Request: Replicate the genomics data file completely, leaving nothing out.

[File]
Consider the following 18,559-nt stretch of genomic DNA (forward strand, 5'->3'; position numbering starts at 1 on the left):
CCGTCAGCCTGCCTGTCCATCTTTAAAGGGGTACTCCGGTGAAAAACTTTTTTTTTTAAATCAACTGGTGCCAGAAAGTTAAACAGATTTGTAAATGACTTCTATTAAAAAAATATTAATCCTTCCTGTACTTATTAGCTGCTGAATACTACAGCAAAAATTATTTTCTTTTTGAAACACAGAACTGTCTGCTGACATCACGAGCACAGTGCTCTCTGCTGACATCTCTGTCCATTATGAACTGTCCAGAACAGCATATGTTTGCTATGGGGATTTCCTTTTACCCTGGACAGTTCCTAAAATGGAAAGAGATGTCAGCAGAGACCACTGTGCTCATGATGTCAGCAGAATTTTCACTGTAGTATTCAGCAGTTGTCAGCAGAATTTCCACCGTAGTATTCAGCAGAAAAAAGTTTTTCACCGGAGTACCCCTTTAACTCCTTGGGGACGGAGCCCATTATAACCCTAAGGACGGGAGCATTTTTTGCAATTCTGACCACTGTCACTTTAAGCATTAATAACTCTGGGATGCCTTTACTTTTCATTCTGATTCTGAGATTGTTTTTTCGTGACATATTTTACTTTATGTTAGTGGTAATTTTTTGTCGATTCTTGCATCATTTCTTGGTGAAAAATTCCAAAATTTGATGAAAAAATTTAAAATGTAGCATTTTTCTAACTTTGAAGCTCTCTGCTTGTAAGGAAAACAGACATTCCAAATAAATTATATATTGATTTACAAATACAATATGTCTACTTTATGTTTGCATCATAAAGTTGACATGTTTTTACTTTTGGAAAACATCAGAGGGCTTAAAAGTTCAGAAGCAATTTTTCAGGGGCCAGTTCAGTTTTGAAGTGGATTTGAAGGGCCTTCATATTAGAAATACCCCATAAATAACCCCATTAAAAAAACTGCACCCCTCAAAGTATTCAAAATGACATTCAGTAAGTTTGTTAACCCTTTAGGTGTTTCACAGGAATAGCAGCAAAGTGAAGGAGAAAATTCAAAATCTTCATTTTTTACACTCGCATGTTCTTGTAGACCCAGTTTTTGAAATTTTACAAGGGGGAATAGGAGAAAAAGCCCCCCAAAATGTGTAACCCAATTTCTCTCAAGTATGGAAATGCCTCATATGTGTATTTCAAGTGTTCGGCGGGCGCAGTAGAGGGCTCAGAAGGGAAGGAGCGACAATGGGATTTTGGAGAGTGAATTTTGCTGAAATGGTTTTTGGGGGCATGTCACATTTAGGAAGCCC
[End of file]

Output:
Consider the following 18,559-nt stretch of genomic DNA (forward strand, 5'->3'; position numbering starts at 1 on the left):
CCGTCAGCCTGCCTGTCCATCTTTAAAGGGGTACTCCGGTGAAAAACTTTTTTTTTTAAATCAACTGGTGCCAGAAAGTTAAACAGATTTGTAAATGACTTCTATTAAAAAAATATTAATCCTTCCTGTACTTATTAGCTGCTGAATACTACAGCAAAAATTATTTTCTTTTTGAAACACAGAACTGTCTGCTGACATCACGAGCACAGTGCTCTCTGCTGACATCTCTGTCCATTATGAACTGTCCAGAACAGCATATGTTTGCTATGGGGATTTCCTTTTACCCTGGACAGTTCCTAAAATGGAAAGAGATGTCAGCAGAGACCACTGTGCTCATGATGTCAGCAGAATTTTCACTGTAGTATTCAGCAGTTGTCAGCAGAATTTCCACCGTAGTATTCAGCAGAAAAAAGTTTTTCACCGGAGTACCCCTTTAACTCCTTGGGGACGGAGCCCATTATAACCCTAAGGACGGGAGCATTTTTTGCAATTCTGACCACTGTCACTTTAAGCATTAATAACTCTGGGATGCCTTTACTTTTCATTCTGATTCTGAGATTGTTTTTTCGTGACATATTTTACTTTATGTTAGTGGTAATTTTTTGTCGATTCTTGCATCATTTCTTGGTGAAAAATTCCAAAATTTGATGAAAAAATTTAAAATGTAGCATTTTTCTAACTTTGAAGCTCTCTGCTTGTAAGGAAAACAGACATTCCAAATAAATTATATATTGATTTACAAATACAATATGTCTACTTTATGTTTGCATCATAAAGTTGACATGTTTTTACTTTTGGAAAACATCAGAGGGCTTAAAAGTTCAGAAGCAATTTTTCAGGGGCCAGTTCAGTTTTGAAGTGGATTTGAAGGGCCTTCATATTAGAAATACCCCATAAATAACCCCATTAAAAAAACTGCACCCCTCAAAGTATTCAAAATGACATTCAGTAAGTTTGTTAACCCTTTAGGTGTTTCACAGGAATAGCAGCAAAGTGAAGGAGAAAATTCAAAATCTTCATTTTTTACACTCGCATGTTCTTGTAGACCCAGTTTTTGAAATTTTACAAGGGGGAATAGGAGAAAAAGCCCCCCAAAATGTGTAACCCAATTTCTCTCAAGTATGGAAATGCCTCATATGTGTATTTCAAGTGTTCGGCGGGCGCAGTAGAGGGCTCAGAAGGGAAGGAGCGACAATGGGATTTTGGAGAGTGAATTTTGCTGAAATGGTTTTTGGGGGCATGTCACATTTAGGAAGCCC